By amypollick — On Apr 17, 2013

@anon330549: Even if this woman becoming pregnant is some sort of bizarre imitation of what you're doing, I have no doubt the situation is exacerbated by your emotions, which are understandably all over the place because of your efforts to become pregnant.

Please allow me to suggest that you get some counseling to help you learn coping skills to de-stress and deal with this situation in a healthy way. It will make for a healthier you, which will also make for a healthier baby when you do become pregnant. Good luck.

By anon330549 — On Apr 17, 2013

What about someone in the workplace who copies everything you do, and who seems to be obsessed with you, and your life? There are plenty of details, but the most recent (and disturbing) is I have been struggling to get pregnant for quite some time now and have been seeing fertility specialists. Were are so close to getting pregnant, and now this girl has decided to get pregnant as well, almost as if to shove it in my face that she can do it easily, and I can't. It's terrible! I don't know what to do.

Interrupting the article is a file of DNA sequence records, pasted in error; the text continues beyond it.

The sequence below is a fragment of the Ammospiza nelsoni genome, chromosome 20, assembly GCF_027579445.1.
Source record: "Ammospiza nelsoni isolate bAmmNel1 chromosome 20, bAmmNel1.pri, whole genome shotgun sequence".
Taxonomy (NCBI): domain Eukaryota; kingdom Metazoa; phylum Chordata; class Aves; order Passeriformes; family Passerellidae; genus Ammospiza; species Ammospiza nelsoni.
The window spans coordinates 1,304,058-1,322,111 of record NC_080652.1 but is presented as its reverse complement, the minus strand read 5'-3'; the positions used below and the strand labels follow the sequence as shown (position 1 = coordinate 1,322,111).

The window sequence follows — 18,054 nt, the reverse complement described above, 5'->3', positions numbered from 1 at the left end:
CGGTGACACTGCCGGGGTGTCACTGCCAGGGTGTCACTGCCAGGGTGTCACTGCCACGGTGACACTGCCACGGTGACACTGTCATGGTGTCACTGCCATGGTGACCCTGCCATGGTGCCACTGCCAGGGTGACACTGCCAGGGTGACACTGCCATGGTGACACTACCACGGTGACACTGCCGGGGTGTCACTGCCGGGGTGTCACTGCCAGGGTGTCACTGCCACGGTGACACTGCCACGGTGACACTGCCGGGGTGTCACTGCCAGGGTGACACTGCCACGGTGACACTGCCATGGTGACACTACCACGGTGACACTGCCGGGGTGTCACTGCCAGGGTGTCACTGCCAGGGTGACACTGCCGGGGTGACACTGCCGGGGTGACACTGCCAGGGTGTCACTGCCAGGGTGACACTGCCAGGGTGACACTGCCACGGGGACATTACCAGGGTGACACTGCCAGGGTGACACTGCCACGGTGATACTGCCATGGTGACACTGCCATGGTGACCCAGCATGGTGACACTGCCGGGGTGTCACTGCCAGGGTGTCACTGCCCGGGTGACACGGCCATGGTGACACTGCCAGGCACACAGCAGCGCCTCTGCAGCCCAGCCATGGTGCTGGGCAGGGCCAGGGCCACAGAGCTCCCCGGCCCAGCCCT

By anon271441 — On May 26, 2012

Harassment is tricky. It is used as a form of control and power play by people who are threatened. If they feel you make them look bad in any way (physically, intellectually, creatively, being more competent etc.) they will harass you.

There is a thing called intuition. Ever thought, "I had a feeling but..." or "I knew I should have..." or "I thought something was off.." and wish you had followed up on that intuition? Most HR departments and management want harassment cases to be seen as a single troublemaker because it is easier to get rid of one target than a group of bullies, but I don't think most people start a new job with the intention of causing trouble.